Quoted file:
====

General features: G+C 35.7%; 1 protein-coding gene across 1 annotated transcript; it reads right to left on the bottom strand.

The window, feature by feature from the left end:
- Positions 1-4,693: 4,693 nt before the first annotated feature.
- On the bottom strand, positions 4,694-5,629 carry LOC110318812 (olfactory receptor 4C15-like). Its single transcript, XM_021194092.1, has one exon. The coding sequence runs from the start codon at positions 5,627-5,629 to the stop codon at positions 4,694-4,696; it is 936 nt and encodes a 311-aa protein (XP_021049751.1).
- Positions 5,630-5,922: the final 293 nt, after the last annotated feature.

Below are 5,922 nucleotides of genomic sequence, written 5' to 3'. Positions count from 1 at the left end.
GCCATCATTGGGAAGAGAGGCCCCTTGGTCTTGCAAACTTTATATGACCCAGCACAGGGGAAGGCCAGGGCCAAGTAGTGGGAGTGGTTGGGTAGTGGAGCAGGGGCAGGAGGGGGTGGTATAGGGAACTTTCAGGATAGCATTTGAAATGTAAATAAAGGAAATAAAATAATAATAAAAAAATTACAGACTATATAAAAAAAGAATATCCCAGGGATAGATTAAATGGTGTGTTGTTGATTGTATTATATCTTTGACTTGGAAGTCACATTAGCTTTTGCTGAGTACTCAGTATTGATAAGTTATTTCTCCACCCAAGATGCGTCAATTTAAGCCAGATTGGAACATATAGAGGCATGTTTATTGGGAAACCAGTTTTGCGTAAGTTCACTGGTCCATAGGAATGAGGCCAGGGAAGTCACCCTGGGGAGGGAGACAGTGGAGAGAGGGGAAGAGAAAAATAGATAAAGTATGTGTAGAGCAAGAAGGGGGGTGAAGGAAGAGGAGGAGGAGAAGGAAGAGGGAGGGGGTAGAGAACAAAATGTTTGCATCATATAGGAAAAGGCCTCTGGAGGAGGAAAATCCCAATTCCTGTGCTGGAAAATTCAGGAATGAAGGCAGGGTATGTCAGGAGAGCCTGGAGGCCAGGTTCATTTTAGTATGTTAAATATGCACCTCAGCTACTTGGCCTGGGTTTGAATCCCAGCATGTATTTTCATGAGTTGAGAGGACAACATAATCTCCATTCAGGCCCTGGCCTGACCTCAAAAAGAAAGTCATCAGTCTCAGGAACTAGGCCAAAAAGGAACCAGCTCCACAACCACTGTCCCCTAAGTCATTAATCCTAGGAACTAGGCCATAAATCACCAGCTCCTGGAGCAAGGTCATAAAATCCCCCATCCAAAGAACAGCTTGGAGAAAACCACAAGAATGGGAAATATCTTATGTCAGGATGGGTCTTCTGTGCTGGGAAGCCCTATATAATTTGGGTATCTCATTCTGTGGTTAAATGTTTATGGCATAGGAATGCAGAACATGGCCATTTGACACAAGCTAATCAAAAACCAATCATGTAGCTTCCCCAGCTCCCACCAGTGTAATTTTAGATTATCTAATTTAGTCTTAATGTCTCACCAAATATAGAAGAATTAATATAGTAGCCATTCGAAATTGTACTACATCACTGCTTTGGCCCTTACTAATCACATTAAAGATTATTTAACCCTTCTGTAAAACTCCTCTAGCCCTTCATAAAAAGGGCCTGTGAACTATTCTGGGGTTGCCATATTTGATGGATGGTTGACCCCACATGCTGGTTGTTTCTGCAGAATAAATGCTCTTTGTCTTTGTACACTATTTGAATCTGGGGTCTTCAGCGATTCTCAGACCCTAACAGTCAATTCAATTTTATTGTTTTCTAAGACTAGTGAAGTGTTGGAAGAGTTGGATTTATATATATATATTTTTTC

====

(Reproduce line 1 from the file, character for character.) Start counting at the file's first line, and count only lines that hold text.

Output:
General features: G+C 35.7%; 1 protein-coding gene across 1 annotated transcript; it reads right to left on the bottom strand.